The Situation of the Erwin Chemerinsky Deanship
Posted by The Situationist Staff on September 22, 2007
Situationist contributor Jerry Kang has a thoughtful analysis in this week’s National Law Journal on the awkward hiring, firing, and re-hiring of Professor Erwin Chemerinsky to be the dean of the University of California at Irvine law school. Kang examines the political and social dynamics that moved the decision-making process, including the role played by Irvine Chancellor Michael Drake. We excerpt a portion of his piece below.
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Inside of a week, we quickly learned that Chemerinsky had accepted the offer, then was fired due to political pressures, then was rehired in the face of a furious backlash against Chancellor Michael Drake.
Now that Chemerinsky has been rehired and the relevant parties are playing nice, the post-mortem will probably go on only a little longer, to try to see who applied what kind of political pressure. As this story’s newsworthiness dissipates, many people will forget the details and take away some rough lesson about political power: Exercise of naked political power by conservatives fired Chemerinsky, then exercise of naked political power by liberals (and some others) hired him back. But this somewhat cynical interpretation misses something significant.
When news of the firing initially surfaced, very smart people defended Irvine’s decision even if it was politically influenced. They emphasized that, first, a deanship is an administrative position not an academic one; thus, complaints about academic freedom are exaggerated. Second, if politics can be used in the initial hiring decision, what’s so wrong with considering politics a few weeks later?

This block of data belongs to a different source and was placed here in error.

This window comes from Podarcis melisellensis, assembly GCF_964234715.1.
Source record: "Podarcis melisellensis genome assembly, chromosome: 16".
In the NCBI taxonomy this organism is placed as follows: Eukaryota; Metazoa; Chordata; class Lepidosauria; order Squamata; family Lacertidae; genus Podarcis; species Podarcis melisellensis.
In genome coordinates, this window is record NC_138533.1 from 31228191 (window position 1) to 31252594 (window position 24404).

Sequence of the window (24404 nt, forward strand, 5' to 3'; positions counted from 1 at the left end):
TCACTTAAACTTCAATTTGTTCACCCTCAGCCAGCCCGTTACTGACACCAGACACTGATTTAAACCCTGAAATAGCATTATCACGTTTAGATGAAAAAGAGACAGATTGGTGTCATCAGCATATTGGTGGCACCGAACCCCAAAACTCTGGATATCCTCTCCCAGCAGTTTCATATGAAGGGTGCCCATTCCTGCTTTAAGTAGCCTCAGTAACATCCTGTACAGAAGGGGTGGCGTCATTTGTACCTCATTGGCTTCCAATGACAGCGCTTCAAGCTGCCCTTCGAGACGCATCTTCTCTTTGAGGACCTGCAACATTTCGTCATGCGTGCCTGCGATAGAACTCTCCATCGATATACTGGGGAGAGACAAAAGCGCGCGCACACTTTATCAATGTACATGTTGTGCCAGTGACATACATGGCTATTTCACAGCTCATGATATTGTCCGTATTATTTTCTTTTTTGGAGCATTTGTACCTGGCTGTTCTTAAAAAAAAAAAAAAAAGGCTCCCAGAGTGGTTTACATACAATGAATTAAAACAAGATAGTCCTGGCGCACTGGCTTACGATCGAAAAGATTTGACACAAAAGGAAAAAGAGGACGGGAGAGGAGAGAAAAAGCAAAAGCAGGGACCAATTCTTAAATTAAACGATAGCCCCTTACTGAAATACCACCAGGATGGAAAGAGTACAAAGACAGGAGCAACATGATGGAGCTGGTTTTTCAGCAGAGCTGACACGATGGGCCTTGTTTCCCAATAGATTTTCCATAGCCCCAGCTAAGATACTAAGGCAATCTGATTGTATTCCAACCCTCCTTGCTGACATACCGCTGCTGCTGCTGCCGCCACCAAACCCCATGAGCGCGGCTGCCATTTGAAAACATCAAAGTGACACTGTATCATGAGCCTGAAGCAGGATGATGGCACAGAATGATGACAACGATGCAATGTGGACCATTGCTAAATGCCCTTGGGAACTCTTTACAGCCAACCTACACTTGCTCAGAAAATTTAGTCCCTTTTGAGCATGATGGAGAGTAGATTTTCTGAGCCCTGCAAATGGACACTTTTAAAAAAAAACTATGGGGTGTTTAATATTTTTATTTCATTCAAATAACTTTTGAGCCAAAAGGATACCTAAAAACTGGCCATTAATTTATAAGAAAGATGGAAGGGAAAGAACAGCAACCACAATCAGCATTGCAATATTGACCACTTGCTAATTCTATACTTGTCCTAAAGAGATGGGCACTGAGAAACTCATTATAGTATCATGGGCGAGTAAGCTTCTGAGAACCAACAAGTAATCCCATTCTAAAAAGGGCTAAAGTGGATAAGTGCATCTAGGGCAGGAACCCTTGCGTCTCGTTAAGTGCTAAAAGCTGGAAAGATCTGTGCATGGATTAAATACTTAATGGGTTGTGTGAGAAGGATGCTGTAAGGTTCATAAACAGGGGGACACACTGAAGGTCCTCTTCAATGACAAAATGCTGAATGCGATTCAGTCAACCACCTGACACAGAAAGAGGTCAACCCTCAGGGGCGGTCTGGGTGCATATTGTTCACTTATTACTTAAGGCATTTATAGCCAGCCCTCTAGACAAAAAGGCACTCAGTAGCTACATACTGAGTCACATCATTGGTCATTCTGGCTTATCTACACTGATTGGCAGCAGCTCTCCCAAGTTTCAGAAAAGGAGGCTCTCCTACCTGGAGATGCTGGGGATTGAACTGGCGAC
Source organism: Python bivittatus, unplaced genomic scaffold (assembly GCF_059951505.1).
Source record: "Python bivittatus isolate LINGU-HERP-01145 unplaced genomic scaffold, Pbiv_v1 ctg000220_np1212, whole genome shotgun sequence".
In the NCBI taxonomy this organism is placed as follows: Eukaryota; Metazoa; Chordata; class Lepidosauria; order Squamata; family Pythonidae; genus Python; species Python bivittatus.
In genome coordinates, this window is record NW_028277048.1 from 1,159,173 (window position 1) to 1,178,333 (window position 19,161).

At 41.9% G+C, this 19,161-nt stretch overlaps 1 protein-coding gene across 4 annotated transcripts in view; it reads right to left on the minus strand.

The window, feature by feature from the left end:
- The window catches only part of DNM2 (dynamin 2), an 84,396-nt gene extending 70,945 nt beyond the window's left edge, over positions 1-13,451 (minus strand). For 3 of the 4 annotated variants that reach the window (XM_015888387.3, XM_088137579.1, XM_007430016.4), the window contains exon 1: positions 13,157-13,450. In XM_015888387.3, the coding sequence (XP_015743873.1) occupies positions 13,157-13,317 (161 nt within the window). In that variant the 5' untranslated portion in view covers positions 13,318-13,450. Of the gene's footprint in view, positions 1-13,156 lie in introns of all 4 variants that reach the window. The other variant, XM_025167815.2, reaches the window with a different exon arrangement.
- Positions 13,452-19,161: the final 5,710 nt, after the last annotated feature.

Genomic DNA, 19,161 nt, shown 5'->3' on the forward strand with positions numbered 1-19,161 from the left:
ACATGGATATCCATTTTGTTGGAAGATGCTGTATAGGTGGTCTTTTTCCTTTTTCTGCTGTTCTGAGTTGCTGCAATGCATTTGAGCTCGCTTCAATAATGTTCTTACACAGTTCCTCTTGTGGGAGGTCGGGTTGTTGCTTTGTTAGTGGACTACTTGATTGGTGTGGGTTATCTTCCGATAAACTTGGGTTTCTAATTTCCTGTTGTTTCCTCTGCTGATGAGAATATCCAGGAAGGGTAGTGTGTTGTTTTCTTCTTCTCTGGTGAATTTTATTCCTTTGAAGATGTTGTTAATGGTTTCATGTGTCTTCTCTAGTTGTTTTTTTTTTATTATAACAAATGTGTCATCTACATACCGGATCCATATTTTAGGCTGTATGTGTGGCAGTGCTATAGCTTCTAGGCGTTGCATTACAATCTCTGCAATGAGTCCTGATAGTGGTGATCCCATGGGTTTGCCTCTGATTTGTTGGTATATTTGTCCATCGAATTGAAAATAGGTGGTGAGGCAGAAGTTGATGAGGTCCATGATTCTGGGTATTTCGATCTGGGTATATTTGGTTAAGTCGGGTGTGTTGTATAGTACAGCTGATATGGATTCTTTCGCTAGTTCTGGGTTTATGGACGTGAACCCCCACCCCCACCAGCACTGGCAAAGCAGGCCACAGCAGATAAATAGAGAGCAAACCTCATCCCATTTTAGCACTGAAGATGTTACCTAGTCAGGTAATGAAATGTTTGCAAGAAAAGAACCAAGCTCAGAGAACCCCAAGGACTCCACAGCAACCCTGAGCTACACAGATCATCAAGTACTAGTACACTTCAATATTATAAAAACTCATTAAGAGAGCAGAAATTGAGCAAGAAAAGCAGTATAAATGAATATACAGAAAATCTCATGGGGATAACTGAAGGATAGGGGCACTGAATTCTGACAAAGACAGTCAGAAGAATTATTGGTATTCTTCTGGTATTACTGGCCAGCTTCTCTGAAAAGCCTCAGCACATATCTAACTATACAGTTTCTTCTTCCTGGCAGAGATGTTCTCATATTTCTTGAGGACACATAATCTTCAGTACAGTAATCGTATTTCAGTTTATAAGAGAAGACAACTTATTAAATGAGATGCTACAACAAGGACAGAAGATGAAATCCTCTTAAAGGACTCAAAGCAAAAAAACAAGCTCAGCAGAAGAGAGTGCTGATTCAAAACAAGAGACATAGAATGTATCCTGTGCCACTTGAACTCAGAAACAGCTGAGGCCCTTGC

These are excellent points. And I do not mean to make any detailed legal argument about academic freedom. But only formalism would suggest that a law school deanship is not also an academic position: The dean is also a tenured professor of law. More substantively, many legal academics view associate deanships and deanships as the natural path of promotion. When Chemerinsky was fired, faculty across the nation were sent a clear signal that straying from the narrow mainstream can endanger upward mobility. This is why in the rehiring, it was crucial and completely expected that both Chemerinsky and Drake would underscore the value of academic freedom.
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What happened to Chemerinsky is galling not because money and politics apparently influenced a hiring decision. We are not so naïve to think that this is a rare occurrence. But this was not merely an acquisition question — a failure to hire Chemerinsky in the first instance. Rather, he had already signed the contract and fielded a board of advisors. This was removal. To be sure, firing a sitting dean for being politically incorrect is worse. But what happened was almost as bad.
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For the rest of the column, click here. For a useful recap of the Chermerinsky matter and excerpts from various commentators on the matter, see this post from Law and Letters. Also check out the following thoughtful pieces by Ole Miss law professor Paul Secunda on Workplace Prof Blog, Marquette law professor Scott Moss on FindLaw, and Suffolk law professor Jeffrey Lipshaw on the Legal Profession Network,